An adverse event is an unexpected problem with your hospital care or services caused by the mistakes of healthcare providers or weaknesses in the system. Disclosure of these problems to patients and the public is necessary to understand the issues and prevent them from happening again.
On June 24, 2015, in Ziebenhaus v Bahlieda, 2015 ONCA 471, the Ontario Court of Appeal unanimously decided a narrow but important issue in personal injury law: whether superior courts have inherent jurisdiction to order a party to undergo a physical or mental assessment by someone who is not a “health practitioner.”
On October 30, 2014, proposed changes to Nova Scotia’s Limitation of Actions Act passed second reading in the Legislative Assembly. When declared in force, the amended Act would change a number of time periods within which an action may be filed for certain civil claims. In particular, the amended Act would create a standard two-year limitation period for most civil claims, such as personal injury claims, and would also create a fifteen-year ultimate limitation period for claims which might not be immediately discovered. The amended Act would provide that there is no limitation period for actions arising out of sexual assault and domestic violence.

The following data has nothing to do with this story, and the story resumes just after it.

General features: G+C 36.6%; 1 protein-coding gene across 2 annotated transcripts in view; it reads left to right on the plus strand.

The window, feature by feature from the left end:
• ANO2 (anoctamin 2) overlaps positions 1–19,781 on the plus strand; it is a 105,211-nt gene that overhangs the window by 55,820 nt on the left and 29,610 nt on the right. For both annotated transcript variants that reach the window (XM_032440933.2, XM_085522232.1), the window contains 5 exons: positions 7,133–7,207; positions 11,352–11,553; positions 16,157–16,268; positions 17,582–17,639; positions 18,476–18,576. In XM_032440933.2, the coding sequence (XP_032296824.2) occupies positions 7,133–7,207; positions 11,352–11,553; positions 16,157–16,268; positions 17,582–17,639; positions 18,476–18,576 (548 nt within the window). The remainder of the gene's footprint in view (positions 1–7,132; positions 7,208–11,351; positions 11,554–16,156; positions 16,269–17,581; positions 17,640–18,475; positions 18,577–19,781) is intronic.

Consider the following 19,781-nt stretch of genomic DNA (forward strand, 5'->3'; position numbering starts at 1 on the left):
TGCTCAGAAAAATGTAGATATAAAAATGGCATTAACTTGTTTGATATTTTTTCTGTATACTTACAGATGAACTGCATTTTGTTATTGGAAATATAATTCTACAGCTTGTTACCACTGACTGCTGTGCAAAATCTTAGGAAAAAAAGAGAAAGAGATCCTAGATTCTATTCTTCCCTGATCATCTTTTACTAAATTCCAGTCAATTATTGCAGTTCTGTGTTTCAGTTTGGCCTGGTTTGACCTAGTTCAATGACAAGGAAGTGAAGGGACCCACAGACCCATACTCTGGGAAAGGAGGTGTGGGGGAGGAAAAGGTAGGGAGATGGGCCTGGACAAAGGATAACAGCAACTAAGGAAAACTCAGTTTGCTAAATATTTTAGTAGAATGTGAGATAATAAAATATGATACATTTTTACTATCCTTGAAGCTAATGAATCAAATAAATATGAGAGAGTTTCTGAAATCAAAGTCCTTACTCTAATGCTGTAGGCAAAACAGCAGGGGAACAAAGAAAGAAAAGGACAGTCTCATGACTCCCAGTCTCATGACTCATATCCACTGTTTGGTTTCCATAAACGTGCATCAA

The status of Bill No. 64 may be followed here: http://nslegislature.ca/index.php/proceedings/bills/limitation_of_actions_act_-_bill_64
A patient who wishes to bring forth a medical malpractice claim must keep in mind that they carry the burden of proving the doctor caused their injuries. This burden is known as causation. There are two methods courts use to determine causation; the “but-for test” and, the “material contribution” approach. A plaintiff should know which method the court will most likely follow in order to effectively prove their case. The recent decision, Fowlow v. Southlake Regional Health Centre, 2014 ONCA 193, highlights this distinction.